Daphne Keller is the Director of Intermediary Liability at Stanford's Center for Internet and Society. Her work focuses on platform regulation and Internet users' rights. She has published both academically and in popular press; testified and participated in legislative processes; and taught and lectured extensively. Her recent work focuses on legal protections for users’ free expression rights when state and private power intersect, particularly through platforms’ enforcement of Terms of Service or use of algorithmic ranking and recommendations. Until 2015 Daphne was Associate General Counsel for Google, where she had primary responsibility for the company’s search products. She worked on groundbreaking Intermediary Liability litigation and legislation around the world and counseled both overall product development and individual content takedown decisions.
High Res Photo of Daphne Keller
Most people I talk to think that Facebook, Twitter, and other social media companies should take down ugly-but-legal user speech. Platforms are generally applauded for taking down racist posts from the White Nationalist demonstrators in Charlottesville, for example. I see plenty of disagreement about exactly what user-generated content should come down -- breastfeeding images? Passages from Lolita? Passages from Mein Kampf? But few really oppose the basic predicate of these removals: that private companies can and should be arbiters of permissible speech on their platforms.*
Alarm bells are sounding around the Internet about proposed changes to one of the US’s core Intermediary Liability laws, Communications Decency Act Section 230 (CDA 230). CDA 230 broadly immunizes Internet platforms against legal claims based on speech posted by their users. It has been credited as a key protection for both online expression and Internet innovation in the US. CDA 230 immunities have limits, though. Platforms are not protected from intellectual property claims (mostly handled under the DMCA) or federal criminal claims.
In its Equustek ruling in June, the Canadian Supreme Court held that Google must delete search results for users everywhere in the world, based on Canadian law. Google has now filed suit in the US, asking the court to confirm that the order can’t be enforced here. Here’s my take on that claim.
The Canadian Supreme Court this morning issued its long-awaited ruling in Equustek. The court upheld an order compelling Google to remove search results for specified websites, not just in Canada, but everywhere in the world.
These comments were prepared and submitted in response to the U.S. Copyright Office's November 8, 2016 Notice of Inquiry requesting additional public comment on the impact and effectiveness of the DMCA safe harbor provisions in Section 512 of Title 17
Forthcoming in the Berkeley Technology Law Journal
Included in this PDF are:
- Notice of Motion and Motion for Leave to File Amicus Curiae Brief
- Amicus Curiae Brief of Electronic Frontier Foundation, Center for Democracy and Technology, Daphne Keller, Eric Goldman and Eugene Volokh in Support of Plaintiffs' Motion for Preliminary Injunction
"Hate speech that isn’t an imminent threat is still protected by the Constitution, noted Daphne Keller, a researcher at Stanford’s Center for Internet and Society and a former associate general counsel for Google. “A law can’t just ban it. And Congress can’t just tell platforms to ban it, either — that use of government power would still violate the First Amendment,” she said."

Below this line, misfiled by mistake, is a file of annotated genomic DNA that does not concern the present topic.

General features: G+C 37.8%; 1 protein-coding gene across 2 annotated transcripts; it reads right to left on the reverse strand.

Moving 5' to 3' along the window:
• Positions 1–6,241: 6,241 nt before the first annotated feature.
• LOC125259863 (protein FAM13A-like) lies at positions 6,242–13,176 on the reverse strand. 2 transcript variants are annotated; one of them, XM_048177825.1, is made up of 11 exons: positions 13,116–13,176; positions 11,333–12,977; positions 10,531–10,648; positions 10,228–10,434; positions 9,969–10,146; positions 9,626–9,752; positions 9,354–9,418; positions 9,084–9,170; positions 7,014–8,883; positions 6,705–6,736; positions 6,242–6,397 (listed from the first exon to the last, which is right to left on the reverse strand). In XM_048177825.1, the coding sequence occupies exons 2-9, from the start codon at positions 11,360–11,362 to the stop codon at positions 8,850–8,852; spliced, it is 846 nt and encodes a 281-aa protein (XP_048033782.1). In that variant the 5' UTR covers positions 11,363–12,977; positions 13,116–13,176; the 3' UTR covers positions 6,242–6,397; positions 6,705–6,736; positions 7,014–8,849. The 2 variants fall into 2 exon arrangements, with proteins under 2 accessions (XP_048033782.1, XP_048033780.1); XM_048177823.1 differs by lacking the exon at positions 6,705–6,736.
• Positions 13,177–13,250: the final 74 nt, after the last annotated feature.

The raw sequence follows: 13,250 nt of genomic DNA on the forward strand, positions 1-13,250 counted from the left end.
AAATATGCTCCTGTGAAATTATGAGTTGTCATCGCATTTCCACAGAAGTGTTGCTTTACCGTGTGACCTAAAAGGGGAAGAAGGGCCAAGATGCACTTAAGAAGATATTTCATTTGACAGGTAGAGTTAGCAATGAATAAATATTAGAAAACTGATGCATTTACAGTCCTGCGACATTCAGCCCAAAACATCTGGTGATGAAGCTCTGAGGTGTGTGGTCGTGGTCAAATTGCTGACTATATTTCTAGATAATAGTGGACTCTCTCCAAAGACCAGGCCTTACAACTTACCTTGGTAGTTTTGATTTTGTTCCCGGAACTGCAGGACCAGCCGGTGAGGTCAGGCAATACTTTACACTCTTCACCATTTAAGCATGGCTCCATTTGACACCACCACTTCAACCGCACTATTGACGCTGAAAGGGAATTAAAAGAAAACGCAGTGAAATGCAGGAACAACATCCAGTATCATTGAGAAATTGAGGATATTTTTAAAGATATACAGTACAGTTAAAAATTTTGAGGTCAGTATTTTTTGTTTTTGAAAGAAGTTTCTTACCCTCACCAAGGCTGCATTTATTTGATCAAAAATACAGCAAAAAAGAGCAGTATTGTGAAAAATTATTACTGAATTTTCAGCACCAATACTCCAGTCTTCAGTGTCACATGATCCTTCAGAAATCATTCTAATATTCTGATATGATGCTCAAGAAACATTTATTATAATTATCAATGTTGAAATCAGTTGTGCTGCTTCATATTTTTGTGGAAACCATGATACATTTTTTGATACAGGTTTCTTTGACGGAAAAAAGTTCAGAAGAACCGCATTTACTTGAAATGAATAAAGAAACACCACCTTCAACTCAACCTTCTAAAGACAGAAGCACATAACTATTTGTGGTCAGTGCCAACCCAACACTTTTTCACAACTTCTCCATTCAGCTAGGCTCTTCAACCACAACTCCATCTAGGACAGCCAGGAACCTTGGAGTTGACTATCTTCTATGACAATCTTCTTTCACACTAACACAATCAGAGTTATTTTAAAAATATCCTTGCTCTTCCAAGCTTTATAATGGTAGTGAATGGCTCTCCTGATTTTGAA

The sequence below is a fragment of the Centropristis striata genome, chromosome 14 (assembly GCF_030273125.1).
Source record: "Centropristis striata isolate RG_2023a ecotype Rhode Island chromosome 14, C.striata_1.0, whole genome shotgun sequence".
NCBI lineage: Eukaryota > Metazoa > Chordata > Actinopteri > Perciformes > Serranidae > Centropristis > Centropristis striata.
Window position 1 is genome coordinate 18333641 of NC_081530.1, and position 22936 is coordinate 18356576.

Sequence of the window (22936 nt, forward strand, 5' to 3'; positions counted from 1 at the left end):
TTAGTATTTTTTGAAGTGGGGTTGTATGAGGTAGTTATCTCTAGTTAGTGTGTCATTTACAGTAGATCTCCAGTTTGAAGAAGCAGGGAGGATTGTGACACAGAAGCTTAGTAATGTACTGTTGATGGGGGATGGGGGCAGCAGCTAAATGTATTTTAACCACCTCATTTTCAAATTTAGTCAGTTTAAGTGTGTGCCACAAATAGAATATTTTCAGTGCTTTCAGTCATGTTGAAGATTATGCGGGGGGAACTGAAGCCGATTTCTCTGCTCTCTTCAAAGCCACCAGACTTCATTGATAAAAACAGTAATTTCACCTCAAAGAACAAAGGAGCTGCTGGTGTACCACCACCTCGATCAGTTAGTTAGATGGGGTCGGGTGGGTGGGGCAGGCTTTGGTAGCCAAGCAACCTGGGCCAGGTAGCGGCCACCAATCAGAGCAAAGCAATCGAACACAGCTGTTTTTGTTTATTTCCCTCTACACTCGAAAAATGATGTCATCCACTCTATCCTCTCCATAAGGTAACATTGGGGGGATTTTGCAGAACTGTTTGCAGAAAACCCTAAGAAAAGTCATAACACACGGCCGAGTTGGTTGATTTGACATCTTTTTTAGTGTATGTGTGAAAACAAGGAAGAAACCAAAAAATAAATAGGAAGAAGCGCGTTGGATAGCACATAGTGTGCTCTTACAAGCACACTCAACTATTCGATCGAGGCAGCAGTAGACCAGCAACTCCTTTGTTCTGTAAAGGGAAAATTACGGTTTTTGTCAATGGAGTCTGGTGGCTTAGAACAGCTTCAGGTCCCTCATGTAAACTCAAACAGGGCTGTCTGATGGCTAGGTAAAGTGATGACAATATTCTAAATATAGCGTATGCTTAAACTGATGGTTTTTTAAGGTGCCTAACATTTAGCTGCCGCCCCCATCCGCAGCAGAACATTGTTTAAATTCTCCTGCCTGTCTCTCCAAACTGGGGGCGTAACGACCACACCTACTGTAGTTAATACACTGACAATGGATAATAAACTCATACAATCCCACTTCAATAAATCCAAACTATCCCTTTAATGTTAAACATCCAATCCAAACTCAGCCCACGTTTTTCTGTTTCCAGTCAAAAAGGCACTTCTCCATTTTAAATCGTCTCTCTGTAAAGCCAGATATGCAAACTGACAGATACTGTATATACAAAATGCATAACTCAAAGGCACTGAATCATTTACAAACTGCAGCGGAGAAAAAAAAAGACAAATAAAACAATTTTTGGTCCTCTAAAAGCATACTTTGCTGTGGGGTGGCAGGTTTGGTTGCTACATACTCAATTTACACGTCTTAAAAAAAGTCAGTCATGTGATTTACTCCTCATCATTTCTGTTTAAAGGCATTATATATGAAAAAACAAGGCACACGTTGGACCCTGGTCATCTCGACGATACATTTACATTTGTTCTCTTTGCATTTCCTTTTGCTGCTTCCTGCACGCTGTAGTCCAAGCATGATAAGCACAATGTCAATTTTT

"“It’s really important to understand how much Europe is in the driver’s seat,” says Daphne Keller, director of Intermediary Liability at the Center for Internet and Society, as well as former associate general counsel at Google. “It kind of doesn’t matter what U.S. law says for a lot of things. Europe is extracting agreements by companies — they're going to enforce those agreements publicly.”"
"“When lawmakers create new rules that have never been tested by courts – like Australia's new law or the rules proposed in the UK's White Paper – and then tell platforms to enforce them, we can only expect that a broad swathe of perfectly legal speech is going to disappear,” said Daphne Keller, director of intermediary liability at the Stanford Centre for Internet and Society.
"The issue highlights the pressure on many internet platforms to attract customers by presenting a critical mass of listings to demonstrate scale, says Daphne Keller, director of intermediary liability at Stanford Law School’s Center for Internet and Society. She added that inactive or false listings don’t produce a good customer experience either. “You don’t want to have a bunch of listings in there that turn out to be dead ends,” Ms. Keller said. A Care.com spokeswoman declined to comment on Ms. Keller’s assessment."
Lunch: 1:00 pm
Program: 1:30 pm - 3:00 pm
Internet platforms like Facebook and Twitter play an ever-increasing role in our lives, and mediate our personal and public communications. What laws govern their choices about our speech? Come discuss the law of platforms and online free expression with CIS Intermediary Liability Director Daphne Keller.
Privacy and free speech aren't fundamentally opposed, but they do have a tendency to come into conflict — and recent developments in Europe surrounding the right to be forgotten have brought this conflict into focus. This week, we're joined by Daphne Keller of Stanford's Center For Internet And Society to discuss the collision between these two important principles.